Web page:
Canadians who are ready to begin house hunting and who have found a REALTOR® with whom they click may have been given the sage advice to get pre-approved for a mortgage.
Some purchasers, however, might confuse pre-approval with actually being approved. Pre-approval usually entails receiving some acknowledgement from a lending institution regarding what a buyer may be approved for when it comes to a mortgage.
If you find you have been denied a loan by a lender that pre-approved you, here are five reasons why that might be the case:
The appraisal didn‘t meet expectations. A formal appraisal will need to be done on the property you’ve chosen. A common reason a mortgage isn’t approved is because the appraisal on the property came in low. If the appraisal came in lower than your purchase price, a lender will be hesitant to grant a mortgage on that property.
Job security. If you changed jobs shortly after your pre-approval, a lender may not be overly positive about giving you final approval for a mortgage since something may go wrong with your new position. Before giving a pre-approval, a lender will want to know everything about your work history: What you do, how long you’ve been at the job, how much you earn, etc. It might be wise to stay put career-wise until you’re in your new home.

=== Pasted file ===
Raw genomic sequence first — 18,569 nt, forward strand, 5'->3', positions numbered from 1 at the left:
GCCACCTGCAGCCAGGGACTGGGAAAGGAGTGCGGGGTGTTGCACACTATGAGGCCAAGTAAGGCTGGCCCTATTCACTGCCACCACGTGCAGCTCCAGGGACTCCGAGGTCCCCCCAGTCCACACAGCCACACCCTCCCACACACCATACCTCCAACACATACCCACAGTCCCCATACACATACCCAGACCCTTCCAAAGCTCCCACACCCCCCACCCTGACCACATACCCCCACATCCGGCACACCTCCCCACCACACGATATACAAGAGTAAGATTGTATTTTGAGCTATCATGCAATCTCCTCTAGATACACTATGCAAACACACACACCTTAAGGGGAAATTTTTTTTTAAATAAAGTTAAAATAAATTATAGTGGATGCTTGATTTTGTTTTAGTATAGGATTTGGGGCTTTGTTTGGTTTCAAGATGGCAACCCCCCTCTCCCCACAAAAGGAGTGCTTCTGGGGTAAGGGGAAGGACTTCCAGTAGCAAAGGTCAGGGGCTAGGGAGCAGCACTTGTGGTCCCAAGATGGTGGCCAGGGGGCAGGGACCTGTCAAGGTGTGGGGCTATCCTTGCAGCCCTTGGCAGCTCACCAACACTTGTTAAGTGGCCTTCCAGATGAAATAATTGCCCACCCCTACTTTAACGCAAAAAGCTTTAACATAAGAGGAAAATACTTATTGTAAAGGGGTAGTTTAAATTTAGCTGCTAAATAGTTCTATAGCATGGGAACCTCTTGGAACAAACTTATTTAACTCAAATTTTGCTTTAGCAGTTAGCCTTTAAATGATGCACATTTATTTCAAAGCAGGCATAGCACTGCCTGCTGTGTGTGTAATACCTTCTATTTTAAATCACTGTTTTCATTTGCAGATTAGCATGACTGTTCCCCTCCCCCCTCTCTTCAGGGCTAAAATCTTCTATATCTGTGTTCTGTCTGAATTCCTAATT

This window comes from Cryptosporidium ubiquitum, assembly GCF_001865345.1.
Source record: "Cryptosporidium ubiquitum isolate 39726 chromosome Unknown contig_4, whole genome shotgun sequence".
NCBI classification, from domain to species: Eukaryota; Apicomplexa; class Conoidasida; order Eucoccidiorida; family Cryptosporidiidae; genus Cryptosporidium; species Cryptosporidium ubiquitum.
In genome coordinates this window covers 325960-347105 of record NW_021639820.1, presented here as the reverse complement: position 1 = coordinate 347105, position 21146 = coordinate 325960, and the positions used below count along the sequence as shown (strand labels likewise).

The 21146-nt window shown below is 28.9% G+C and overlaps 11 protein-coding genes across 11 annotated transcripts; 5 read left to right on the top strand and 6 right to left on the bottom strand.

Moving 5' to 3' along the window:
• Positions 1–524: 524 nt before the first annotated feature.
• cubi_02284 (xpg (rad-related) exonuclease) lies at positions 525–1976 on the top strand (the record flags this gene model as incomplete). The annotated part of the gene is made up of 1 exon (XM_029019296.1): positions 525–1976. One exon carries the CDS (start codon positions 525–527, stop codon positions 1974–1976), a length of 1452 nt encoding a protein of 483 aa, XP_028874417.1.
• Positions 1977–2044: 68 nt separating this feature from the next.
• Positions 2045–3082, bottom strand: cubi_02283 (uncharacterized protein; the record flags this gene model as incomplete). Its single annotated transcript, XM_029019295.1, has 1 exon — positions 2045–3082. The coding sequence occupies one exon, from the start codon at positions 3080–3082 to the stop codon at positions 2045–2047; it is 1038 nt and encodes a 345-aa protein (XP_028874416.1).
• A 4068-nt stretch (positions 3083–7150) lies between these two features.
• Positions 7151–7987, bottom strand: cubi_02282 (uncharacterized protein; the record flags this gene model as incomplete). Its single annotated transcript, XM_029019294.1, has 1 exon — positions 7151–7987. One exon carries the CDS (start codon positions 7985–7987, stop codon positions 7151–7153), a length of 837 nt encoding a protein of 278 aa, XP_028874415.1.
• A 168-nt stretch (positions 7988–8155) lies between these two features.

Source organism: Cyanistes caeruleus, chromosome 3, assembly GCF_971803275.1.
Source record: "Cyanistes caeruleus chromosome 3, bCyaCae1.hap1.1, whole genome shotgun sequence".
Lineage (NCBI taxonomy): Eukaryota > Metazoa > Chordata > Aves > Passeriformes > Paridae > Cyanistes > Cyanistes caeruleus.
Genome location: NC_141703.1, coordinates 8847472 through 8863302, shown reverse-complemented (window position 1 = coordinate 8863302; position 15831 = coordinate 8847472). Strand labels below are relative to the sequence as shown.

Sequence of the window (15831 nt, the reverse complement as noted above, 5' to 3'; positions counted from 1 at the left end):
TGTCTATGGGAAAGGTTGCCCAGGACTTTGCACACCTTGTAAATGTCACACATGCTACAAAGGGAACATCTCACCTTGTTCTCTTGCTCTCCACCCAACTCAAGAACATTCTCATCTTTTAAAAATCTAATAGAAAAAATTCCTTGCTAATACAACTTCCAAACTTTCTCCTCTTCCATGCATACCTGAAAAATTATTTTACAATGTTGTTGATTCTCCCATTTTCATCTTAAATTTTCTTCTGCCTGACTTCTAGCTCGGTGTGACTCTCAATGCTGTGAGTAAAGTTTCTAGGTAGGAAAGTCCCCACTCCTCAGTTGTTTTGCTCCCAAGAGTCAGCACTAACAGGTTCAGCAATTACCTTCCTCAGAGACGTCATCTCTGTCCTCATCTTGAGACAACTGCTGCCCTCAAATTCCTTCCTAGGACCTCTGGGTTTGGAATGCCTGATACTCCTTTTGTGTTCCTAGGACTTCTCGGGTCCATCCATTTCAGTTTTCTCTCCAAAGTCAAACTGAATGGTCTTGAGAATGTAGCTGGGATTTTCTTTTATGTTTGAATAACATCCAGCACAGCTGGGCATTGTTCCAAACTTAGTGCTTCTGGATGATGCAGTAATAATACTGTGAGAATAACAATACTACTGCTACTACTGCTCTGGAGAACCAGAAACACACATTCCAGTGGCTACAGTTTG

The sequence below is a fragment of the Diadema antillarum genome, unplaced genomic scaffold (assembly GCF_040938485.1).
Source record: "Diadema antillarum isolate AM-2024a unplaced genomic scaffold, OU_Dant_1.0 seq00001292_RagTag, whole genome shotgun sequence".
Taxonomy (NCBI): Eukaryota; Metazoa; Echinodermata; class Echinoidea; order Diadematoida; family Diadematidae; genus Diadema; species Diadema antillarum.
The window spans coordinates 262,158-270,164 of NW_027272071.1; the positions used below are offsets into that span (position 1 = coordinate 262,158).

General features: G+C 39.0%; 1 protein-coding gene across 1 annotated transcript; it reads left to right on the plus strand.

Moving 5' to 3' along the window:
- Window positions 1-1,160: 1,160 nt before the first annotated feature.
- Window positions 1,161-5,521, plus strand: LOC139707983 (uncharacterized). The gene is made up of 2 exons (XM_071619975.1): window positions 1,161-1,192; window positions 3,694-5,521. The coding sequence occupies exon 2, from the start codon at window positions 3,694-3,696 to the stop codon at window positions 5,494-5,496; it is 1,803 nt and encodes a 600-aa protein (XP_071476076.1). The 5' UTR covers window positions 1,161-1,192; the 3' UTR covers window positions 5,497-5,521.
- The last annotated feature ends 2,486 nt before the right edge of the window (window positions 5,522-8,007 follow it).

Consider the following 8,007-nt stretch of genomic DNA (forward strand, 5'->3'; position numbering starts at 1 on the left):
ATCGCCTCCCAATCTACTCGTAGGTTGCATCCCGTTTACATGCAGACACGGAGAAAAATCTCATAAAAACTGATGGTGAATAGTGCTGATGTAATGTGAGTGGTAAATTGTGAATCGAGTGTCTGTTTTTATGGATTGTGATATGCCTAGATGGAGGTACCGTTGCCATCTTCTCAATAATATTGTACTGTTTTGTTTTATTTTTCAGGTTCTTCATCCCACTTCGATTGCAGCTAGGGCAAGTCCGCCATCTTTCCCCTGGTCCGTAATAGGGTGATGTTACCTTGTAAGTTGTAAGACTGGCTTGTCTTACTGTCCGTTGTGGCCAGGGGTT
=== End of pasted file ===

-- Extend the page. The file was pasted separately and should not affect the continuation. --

New, outstanding loans. A word of advice: When you’re trying to secure a mortgage and you have a pre-approval letter in your hand, don’t go out and buy a new car or get a new line of credit or run up credit cards. It’s not in your best interests and lenders have been known to deny mortgages if buyers have increased their debt loads after being pre-approved.
Substantial credit score drops. Lenders take credit scores very seriously and it is one of the most important benchmarks when approving or denying someone’s mortgage. Your credit score can take a hit for various reasons such as missing bill payments, or maxing out your credit card. It’s important to keep your credit history clean while trying to secure a mortgage.
Loan benchmarks may have changed. There are times when things are just out of a purchaser’s hands completely. A lending institution may have changed its criteria to meet the terms of a loan. Those changes may affect a purchaser’s approval, even if the person was pre-approved. For instance, the lender may have upped the minimum credit score required for qualification and the purchaser didn’t meet those requirements.